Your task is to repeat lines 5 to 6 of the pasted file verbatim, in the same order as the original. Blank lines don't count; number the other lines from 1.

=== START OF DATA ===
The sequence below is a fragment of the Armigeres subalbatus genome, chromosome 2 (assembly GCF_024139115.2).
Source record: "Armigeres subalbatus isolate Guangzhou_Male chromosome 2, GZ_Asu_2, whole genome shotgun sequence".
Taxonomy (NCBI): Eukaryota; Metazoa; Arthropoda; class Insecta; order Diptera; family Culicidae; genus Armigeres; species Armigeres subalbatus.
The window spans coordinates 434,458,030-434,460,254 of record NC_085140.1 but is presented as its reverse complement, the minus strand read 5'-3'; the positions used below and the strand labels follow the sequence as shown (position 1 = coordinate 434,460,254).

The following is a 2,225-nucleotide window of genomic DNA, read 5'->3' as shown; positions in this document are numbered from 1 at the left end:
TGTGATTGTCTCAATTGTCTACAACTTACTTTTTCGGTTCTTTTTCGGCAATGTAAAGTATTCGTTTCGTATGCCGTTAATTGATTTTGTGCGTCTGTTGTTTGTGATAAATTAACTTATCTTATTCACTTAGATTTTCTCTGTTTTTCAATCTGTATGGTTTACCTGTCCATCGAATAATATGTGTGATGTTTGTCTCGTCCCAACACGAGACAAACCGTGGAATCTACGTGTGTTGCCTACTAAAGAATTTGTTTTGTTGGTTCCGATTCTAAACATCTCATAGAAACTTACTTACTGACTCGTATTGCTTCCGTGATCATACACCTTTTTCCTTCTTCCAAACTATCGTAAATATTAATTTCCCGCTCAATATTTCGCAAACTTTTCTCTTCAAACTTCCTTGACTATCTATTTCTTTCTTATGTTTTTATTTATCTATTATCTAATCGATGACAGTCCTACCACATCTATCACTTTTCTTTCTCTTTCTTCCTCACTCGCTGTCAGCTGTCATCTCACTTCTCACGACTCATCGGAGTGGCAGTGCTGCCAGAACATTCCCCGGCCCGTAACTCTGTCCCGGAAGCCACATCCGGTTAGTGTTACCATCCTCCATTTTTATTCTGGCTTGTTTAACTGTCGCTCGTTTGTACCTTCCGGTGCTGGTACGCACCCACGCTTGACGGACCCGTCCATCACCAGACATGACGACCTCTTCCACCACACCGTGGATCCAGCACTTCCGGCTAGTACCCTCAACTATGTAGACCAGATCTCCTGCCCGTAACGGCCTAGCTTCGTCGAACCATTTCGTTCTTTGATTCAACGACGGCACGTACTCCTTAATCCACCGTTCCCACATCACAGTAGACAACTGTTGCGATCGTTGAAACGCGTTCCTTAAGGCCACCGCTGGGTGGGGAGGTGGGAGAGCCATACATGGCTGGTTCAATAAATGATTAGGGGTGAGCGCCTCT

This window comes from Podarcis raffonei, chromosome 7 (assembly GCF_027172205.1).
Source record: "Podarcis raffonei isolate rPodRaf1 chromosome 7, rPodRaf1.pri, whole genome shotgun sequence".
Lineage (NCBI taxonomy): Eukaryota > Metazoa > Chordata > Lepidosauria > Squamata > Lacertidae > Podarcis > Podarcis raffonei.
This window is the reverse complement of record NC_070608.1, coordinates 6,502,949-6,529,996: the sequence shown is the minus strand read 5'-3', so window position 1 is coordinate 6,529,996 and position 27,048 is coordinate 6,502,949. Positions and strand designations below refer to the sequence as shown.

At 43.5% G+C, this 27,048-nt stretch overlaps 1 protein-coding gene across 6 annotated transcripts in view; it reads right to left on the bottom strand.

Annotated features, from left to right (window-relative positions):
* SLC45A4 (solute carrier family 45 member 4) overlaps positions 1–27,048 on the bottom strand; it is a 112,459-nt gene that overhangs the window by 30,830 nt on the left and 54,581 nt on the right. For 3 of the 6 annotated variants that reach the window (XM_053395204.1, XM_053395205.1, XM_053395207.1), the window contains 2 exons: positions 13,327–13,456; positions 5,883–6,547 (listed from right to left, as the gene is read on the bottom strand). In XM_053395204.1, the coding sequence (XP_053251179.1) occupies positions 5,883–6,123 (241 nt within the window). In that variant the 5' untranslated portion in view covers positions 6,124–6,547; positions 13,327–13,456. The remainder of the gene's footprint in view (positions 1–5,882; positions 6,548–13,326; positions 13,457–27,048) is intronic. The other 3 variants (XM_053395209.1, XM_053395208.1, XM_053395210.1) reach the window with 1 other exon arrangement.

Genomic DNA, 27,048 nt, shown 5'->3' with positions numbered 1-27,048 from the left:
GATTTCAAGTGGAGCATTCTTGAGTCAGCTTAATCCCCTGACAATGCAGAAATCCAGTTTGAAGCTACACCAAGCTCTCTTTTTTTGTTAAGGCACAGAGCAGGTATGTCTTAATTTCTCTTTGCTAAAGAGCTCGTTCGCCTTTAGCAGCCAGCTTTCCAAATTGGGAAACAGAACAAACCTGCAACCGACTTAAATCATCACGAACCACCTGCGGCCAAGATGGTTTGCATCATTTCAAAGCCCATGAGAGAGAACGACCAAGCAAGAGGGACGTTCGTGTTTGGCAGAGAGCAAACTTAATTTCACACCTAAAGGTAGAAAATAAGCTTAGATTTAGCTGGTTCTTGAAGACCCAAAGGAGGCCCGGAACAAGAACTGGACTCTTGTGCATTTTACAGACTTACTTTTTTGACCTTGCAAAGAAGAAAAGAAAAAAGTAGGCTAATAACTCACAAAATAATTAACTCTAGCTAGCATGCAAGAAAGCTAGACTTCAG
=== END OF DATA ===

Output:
The following is a 2,225-nucleotide window of genomic DNA, read 5'->3' as shown; positions in this document are numbered from 1 at the left end:
TGTGATTGTCTCAATTGTCTACAACTTACTTTTTCGGTTCTTTTTCGGCAATGTAAAGTATTCGTTTCGTATGCCGTTAATTGATTTTGTGCGTCTGTTGTTTGTGATAAATTAACTTATCTTATTCACTTAGATTTTCTCTGTTTTTCAATCTGTATGGTTTACCTGTCCATCGAATAATATGTGTGATGTTTGTCTCGTCCCAACACGAGACAAACCGTGGAATCTACGTGTGTTGCCTACTAAAGAATTTGTTTTGTTGGTTCCGATTCTAAACATCTCATAGAAACTTACTTACTGACTCGTATTGCTTCCGTGATCATACACCTTTTTCCTTCTTCCAAACTATCGTAAATATTAATTTCCCGCTCAATATTTCGCAAACTTTTCTCTTCAAACTTCCTTGACTATCTATTTCTTTCTTATGTTTTTATTTATCTATTATCTAATCGATGACAGTCCTACCACATCTATCACTTTTCTTTCTCTTTCTTCCTCACTCGCTGTCAGCTGTCATCTCACTTCTCACGACTCATCGGAGTGGCAGTGCTGCCAGAACATTCCCCGGCCCGTAACTCTGTCCCGGAAGCCACATCCGGTTAGTGTTACCATCCTCCATTTTTATTCTGGCTTGTTTAACTGTCGCTCGTTTGTACCTTCCGGTGCTGGTACGCACCCACGCTTGACGGACCCGTCCATCACCAGACATGACGACCTCTTCCACCACACCGTGGATCCAGCACTTCCGGCTAGTACCCTCAACTATGTAGACCAGATCTCCTGCCCGTAACGGCCTAGCTTCGTCGAACCATTTCGTTCTTTGATTCAACGACGGCACGTACTCCTTAATCCACCGTTCCCACATCACAGTAGACAACTGTTGCGATCGTTGAAACGCGTTCCTTAAGGCCACCGCTGGGTGGGGAGGTGGGAGAGCCATACATGGCTGGTTCAATAAATGATTAGGGGTGAGCGCCTCT